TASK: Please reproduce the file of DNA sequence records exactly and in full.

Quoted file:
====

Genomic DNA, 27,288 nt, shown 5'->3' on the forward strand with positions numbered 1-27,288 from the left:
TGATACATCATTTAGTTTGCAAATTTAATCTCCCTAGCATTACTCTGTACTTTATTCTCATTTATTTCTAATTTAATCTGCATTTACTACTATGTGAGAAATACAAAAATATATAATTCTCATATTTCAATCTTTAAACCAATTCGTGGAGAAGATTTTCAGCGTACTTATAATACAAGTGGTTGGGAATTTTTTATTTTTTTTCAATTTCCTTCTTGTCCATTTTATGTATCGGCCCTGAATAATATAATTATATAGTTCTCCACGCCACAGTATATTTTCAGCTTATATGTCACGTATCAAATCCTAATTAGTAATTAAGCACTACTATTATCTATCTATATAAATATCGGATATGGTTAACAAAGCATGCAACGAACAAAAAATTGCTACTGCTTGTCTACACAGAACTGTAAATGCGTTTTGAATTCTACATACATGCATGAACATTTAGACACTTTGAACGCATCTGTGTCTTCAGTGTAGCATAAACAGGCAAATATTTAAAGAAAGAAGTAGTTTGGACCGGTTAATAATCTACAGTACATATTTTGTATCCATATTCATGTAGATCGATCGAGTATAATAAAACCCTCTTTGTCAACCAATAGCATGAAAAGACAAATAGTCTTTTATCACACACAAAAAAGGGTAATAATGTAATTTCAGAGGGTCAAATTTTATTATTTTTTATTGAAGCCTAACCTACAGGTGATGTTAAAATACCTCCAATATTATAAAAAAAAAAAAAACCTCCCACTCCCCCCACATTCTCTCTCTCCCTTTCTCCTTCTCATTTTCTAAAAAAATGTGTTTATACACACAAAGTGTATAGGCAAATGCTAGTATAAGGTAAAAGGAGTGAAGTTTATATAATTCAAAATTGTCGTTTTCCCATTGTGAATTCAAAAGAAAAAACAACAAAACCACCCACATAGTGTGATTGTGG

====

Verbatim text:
Genomic DNA, 27,288 nt, shown 5'->3' on the forward strand with positions numbered 1-27,288 from the left:
TGATACATCATTTAGTTTGCAAATTTAATCTCCCTAGCATTACTCTGTACTTTATTCTCATTTATTTCTAATTTAATCTGCATTTACTACTATGTGAGAAATACAAAAATATATAATTCTCATATTTCAATCTTTAAACCAATTCGTGGAGAAGATTTTCAGCGTACTTATAATACAAGTGGTTGGGAATTTTTTATTTTTTTTCAATTTCCTTCTTGTCCATTTTATGTATCGGCCCTGAATAATATAATTATATAGTTCTCCACGCCACAGTATATTTTCAGCTTATATGTCACGTATCAAATCCTAATTAGTAATTAAGCACTACTATTATCTATCTATATAAATATCGGATATGGTTAACAAAGCATGCAACGAACAAAAAATTGCTACTGCTTGTCTACACAGAACTGTAAATGCGTTTTGAATTCTACATACATGCATGAACATTTAGACACTTTGAACGCATCTGTGTCTTCAGTGTAGCATAAACAGGCAAATATTTAAAGAAAGAAGTAGTTTGGACCGGTTAATAATCTACAGTACATATTTTGTATCCATATTCATGTAGATCGATCGAGTATAATAAAACCCTCTTTGTCAACCAATAGCATGAAAAGACAAATAGTCTTTTATCACACACAAAAAAGGGTAATAATGTAATTTCAGAGGGTCAAATTTTATTATTTTTTATTGAAGCCTAACCTACAGGTGATGTTAAAATACCTCCAATATTATAAAAAAAAAAAAAACCTCCCACTCCCCCCACATTCTCTCTCTCCCTTTCTCCTTCTCATTTTCTAAAAAAATGTGTTTATACACACAAAGTGTATAGGCAAATGCTAGTATAAGGTAAAAGGAGTGAAGTTTATATAATTCAAAATTGTCGTTTTCCCATTGTGAATTCAAAAGAAAAAACAACAAAACCACCCACATAGTGTGATTGTGG